That’s our main focus right now, getting ready for next year. There is still about 30% of our backyard which is not used for much of anything, and that bugs the hell out of me. Bev and I need to figure that out fairly soon. The problem is the chicken population we have. Planting in that remaining 30% yard is problematic with the chickens running loose. They would love to dig up anything we plant. Yes, we could cage them, but I won’t do that to my birds. Perhaps, and I’m not joking about this, I’ll cage the new planting section instead. I have enough leftover chicken wire. All I need to do is make a hay bale garden section and cover that section with a wooden frame and chicken wire.
Something to think about, and that’s a project I can do without worrying about forest fire ash.
SOMETHING ELSE TO THINK ABOUT
Three years ago I built our first aviary. I followed that up with another one the next year. We have a third out at our son’s farm.
No, I know nothing about building, but I studied enough framed buildings to understand the basics, so I did all right. I was a half-inch off plumb with that first aviary, 10’x12’ in size, so that ain’t bad for an amateur.
Anyway, the reason I mention it all is this: those three aviaries have been great multi-use structures. One is currently holding our firewood for this coming winter; the other is holding fifteen nine-week old hens until we sell them as pullets. Those aviaries have also been homes for quail, other chickens, and have served as greenhouses.
One thing I would suggest for those of you who are not talented in building things: plan the aviaries, or any building projects, so they are the size of pre-cut lumber. Please note I said my aviaries are 10’x12’….those two sizes are standard cuts for 2’x4’s at any lumber yard, so I didn’t have to do much cutting while building the aviaries. That may seem like a small thing, but I don’t like to do any more work than is absolutely necessary on any project. Anybody who would build a structure 15 feet in length has a screw loose. LOL Pardon the pun!
THAT’S ALL FOR THIS WEEK
Rain is coming! I can’t tell you how excited I am to report that news after the summer we’ve had. Of course, check with me about November and I’ll be singing a completely different tune. J And I’m really not complaining about our weather. After watching not one, but two hurricanes on the news, I’m quite pleased with Western Washington weather.
Balancing a full-time job with developing and upkeeping an urban farm is endless. It should be one or the other, but both? Maybe for someone younger than me, sure, but I’m about to turn sixty-nine, and I’m feeling it.
I’m just whining. Stop me when you recognize the tune. LOL
Seriously, we created a monster in the front when we took out the lawn and inserted close to thirty berry bushes. Three years later the berries are quite healthy, quite happy, and threatening to take over the neighborhood. I say all of this with a smile on my face, but it does also mean more work to add to the to-do list.
My dad loved lawns. He was always out there with his pesticides killing dandelions, always out there with the edger, cutting perfect lines on the periphery, and of course always out there with the lawnmower making sure the lawn looked uniform and well-cared for.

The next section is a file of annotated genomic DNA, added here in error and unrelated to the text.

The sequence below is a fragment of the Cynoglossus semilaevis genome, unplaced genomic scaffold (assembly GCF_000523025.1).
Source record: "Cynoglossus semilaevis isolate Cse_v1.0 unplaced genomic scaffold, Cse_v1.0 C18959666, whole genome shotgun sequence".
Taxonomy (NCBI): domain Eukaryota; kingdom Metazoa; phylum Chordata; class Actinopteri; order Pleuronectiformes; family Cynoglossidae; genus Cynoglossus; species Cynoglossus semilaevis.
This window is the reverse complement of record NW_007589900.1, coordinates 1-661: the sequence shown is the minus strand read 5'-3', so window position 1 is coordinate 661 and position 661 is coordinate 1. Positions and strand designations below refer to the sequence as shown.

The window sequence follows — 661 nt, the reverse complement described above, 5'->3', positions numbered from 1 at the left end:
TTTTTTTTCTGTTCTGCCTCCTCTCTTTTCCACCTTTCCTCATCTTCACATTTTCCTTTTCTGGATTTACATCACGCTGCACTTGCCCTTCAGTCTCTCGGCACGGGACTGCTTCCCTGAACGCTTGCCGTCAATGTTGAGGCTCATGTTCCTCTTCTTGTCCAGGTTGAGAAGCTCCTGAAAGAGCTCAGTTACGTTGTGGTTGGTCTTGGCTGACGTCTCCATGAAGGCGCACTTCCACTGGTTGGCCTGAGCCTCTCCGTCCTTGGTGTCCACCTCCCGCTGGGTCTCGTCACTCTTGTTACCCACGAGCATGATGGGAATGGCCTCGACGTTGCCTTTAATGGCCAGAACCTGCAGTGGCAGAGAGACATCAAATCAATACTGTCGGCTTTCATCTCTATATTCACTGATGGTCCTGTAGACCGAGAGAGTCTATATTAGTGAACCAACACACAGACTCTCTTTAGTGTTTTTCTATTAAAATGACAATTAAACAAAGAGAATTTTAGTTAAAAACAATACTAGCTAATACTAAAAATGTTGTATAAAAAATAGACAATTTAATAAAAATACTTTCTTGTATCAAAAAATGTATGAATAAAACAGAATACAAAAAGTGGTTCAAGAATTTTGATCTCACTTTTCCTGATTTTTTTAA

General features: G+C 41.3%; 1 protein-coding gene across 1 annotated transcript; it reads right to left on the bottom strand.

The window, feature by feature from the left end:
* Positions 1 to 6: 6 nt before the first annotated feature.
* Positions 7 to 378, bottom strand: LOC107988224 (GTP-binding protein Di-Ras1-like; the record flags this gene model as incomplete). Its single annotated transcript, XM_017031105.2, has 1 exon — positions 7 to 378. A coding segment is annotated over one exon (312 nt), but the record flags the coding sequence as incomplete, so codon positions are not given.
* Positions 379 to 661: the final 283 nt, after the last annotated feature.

What a friggin’ waste of time.
Of course, I never told him that. This boy is no dummy!
Yep, same tune, different lyrics. The grapes went crazy this year. The watermelon vines literally grew up the side of the aviary
and over the top, mixing with the vines of the thorn-less blackberries and the grapes. It’s like a lush jungle back there, and I absolutely love it.
We’ve been feeding the rabbits fresh lettuce for a couple months now. We have enough potatoes to feed all of Ireland. About the only thing that didn’t grow in abundance was corn, but that never does in our backyard and I’m okay with that failure.
Oddly, my mom and dad weren’t much for vegetable gardens. I say oddly because they came from Iowa. At one time, my mom’s parents owned a large corn farm. Maybe that’s why my mom didn’t care too much about raising a garden. She spent far too much time as a child among those tall, green, rustling stalks.
Me, I remember vacations on that farm, and the wonder of it all, soil so dark as to seem artificial, white cumulous clouds floating overhead, fireflies at night, bullfrogs singing in the dark, it really was a magical kingdom for a pre-teen.
I’m in the process of painting right now. Then I’ll be in the process of hauling away brush, and then in the process of pruning, and then in the process of . . . well, you get the point.
I’ve always been like that when it’s property I own. I like doing chores. I like building things. I like the challenge, and it is a challenge since I really don’t know what the hell I’m doing half the time, but I do love the challenge and I love the results. It beats the hell out of watching The Bachelor on television.
For those of you who are reluctant to try odd jobs you aren’t trained for, I will say this: if this boy, with zero training in any of the base skills, can build and repair, then anyone can. There are tutorials on YouTube which can teach you practically anything if you are willing to make the occasional mistake while learning.
They are just about done laying for the year, which means they are just about done residing on our property. I’ll sell off the flock in September and start fresh with new birds in February. Yes, we could use artificial light and they would lay eggs during the winter but honestly, I don’t feel like doing that. I want to take the winter off and concentrate on writing novels.